Abundance and Resilience: Farming and Foraging in Ancient Kaua‘i

On Sale!
Paperback: $28.00 $19.60
ISBN-13: 9780824875145
Published: September 2017
Hardback: $80.00 $56.00
ISBN-13: 9780824839895
Published: September 2015

Additional Information

282 pages | 53 b&w illustrations
SHARE:
FacebookTwitterPinterestLinkedin
  • About the Book
  • At the base of a steep cliff towering some 500 feet above the coast of the remote Nā Pali district on the island of Kaua'i, lies the spectacular historical and archaeological site at Nu'alolo Kai. First excavated by Bishop Museum archaeologists between 1958 and 1964, the site contained the well-preserved remains of one of the largest and most diverse arrays of traditional and historic artifacts ever found in Hawai'i. The house sites that constitute the focus of Abundance and Resilience were built over five centuries of occupation and contained deeply buried, stratified deposits extending more than nine feet beneath the surface. The essays in this volume detail the work of archaeologists associated with the University of Hawai'i who have been compiling and studying the animal remains recovered from the excavations. The contributors discuss the range of foods eaten by Hawaiians, the ways in which particular species were captured and harvested, and how these practices might have evolved through changes in the climate and natural environment. Adding to this are analyses of a sophisticated material culture—how ancient Hawaiians fashioned animal remains into artifacts such as ornaments made of shell, pointed bird bone “pickers,” sea urchin and coral files and abraders, turtle shell combs, and bone handles for kāhili (feathered standards) used by Hawaiian royalty.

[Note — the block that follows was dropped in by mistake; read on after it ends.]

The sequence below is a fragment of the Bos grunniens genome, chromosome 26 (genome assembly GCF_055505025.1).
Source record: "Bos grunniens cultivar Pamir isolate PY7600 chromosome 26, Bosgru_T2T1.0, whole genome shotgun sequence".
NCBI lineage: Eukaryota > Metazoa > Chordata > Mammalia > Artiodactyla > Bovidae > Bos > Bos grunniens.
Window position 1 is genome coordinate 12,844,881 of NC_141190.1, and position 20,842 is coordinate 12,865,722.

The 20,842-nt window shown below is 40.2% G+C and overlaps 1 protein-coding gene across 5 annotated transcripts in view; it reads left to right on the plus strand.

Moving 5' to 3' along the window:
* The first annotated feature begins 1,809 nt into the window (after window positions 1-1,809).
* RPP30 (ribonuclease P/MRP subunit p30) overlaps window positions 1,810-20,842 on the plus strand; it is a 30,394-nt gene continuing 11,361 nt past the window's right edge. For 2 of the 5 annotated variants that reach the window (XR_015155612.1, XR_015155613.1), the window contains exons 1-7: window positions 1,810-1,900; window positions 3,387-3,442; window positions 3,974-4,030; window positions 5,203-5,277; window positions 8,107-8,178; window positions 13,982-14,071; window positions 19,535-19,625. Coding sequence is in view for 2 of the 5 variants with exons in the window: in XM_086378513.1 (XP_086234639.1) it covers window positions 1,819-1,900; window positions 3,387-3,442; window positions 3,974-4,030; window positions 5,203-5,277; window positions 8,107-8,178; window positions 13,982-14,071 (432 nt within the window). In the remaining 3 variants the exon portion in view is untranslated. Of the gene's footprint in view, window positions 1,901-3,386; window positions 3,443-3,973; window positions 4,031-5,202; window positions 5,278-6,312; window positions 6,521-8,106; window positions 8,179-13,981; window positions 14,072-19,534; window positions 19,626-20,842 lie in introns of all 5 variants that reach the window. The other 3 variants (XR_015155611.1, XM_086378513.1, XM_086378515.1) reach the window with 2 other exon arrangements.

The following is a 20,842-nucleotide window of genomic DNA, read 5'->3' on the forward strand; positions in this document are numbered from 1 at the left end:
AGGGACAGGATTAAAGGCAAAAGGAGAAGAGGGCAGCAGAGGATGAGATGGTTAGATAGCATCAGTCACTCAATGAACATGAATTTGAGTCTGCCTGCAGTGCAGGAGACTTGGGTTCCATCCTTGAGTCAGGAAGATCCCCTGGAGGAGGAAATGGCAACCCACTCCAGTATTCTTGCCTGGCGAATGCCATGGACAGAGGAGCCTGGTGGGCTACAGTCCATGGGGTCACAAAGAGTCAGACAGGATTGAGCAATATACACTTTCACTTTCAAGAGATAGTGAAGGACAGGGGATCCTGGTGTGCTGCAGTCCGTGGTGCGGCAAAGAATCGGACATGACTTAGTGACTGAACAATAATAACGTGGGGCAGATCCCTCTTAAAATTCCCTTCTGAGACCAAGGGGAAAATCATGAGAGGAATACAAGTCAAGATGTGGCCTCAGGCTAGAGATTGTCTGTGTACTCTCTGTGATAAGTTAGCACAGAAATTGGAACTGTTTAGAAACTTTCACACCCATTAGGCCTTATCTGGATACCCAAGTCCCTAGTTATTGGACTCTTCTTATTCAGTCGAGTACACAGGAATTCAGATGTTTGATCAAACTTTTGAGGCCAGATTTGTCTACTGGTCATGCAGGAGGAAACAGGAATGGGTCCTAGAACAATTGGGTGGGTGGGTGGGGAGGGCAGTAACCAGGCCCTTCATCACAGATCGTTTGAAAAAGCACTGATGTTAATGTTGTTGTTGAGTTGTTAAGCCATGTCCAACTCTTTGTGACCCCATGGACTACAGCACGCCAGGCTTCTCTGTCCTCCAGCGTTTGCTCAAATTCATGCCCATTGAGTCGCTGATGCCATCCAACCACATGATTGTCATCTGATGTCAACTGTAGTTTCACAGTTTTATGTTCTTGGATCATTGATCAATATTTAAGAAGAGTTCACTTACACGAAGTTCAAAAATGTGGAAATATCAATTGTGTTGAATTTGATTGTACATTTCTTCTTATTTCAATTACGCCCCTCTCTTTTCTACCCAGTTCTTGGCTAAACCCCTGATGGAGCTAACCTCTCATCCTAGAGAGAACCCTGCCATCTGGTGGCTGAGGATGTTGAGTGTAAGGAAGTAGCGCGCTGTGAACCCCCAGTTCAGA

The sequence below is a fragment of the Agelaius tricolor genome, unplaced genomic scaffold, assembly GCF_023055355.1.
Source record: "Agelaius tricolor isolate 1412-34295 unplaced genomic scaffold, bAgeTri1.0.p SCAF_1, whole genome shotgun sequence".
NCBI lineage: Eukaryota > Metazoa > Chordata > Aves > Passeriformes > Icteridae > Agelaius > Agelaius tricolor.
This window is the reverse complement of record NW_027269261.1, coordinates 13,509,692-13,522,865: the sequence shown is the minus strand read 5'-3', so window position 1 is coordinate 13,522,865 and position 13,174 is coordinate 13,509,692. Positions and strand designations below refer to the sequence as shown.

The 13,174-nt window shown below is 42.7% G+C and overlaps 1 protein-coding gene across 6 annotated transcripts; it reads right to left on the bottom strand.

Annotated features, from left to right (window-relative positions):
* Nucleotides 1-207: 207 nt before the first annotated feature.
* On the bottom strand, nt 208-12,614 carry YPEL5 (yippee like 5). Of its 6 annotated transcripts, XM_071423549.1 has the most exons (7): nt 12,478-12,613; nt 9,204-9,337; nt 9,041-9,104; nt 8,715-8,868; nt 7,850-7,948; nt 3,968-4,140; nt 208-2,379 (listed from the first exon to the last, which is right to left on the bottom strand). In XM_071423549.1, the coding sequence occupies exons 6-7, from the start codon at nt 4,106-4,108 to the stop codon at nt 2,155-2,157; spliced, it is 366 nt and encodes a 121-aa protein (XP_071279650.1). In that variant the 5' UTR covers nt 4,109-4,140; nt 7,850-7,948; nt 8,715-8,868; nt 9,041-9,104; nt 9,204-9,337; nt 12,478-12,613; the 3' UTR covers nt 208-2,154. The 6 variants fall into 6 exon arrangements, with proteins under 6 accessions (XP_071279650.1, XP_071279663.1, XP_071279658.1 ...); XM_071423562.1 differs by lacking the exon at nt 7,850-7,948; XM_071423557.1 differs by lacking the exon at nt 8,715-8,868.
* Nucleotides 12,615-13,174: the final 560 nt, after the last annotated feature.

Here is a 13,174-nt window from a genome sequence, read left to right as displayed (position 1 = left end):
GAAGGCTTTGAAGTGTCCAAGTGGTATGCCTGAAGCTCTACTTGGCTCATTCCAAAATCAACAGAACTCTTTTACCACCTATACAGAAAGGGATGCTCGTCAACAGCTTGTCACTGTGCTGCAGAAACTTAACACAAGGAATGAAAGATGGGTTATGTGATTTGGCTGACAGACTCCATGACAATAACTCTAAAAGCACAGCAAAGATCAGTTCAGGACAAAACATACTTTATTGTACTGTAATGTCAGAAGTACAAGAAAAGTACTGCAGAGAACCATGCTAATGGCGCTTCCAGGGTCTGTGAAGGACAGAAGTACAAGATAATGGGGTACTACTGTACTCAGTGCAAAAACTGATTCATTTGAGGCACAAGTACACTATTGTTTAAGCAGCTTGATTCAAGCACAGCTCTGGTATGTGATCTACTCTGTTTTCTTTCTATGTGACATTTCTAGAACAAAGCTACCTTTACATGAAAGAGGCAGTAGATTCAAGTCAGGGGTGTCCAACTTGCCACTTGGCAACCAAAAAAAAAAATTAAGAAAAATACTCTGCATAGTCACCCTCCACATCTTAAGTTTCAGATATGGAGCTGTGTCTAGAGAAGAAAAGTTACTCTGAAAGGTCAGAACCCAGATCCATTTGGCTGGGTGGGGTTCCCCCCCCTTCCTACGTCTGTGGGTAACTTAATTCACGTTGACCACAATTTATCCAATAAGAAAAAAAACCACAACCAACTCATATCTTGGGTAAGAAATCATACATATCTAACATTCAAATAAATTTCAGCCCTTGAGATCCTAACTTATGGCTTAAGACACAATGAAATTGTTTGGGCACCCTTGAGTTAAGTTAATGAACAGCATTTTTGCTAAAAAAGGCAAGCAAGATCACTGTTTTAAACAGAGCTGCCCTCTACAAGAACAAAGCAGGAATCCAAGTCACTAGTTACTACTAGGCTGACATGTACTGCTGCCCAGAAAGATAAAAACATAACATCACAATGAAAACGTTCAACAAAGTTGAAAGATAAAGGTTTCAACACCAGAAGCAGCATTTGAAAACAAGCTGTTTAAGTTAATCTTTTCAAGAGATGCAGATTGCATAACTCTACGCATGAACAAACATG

For researchers, Nu'alolo Kai opened up the world of everyday life of indigenous Hawaiians between AD 1400 and 1900. More importantly, we learn how their procurement and utilization of animals—wild marine organisms and birds, as well as domesticated dogs and pigs—affected local resources. Demonstrating that an increased preference for introduced animals, such as dogs and pigs, effectively limited negative impacts on wild animal resources, the essays in Abundance and Resilience collectively argue that the Hawaiian community of Nu'alolo Kai practiced a sustainable form of animal resource procurement and management for five centuries.

  • About the Author(s)
    • Julie S. Field, Editor

      Julie S. Field is associate professor of anthropology at The Ohio State University.
    • Michael W. Graves, Editor

      Michael W. Graves is chair and professor of anthropology at the University of New Mexico and professor emeritus of anthropology at the University of Hawai'i at Mānoa.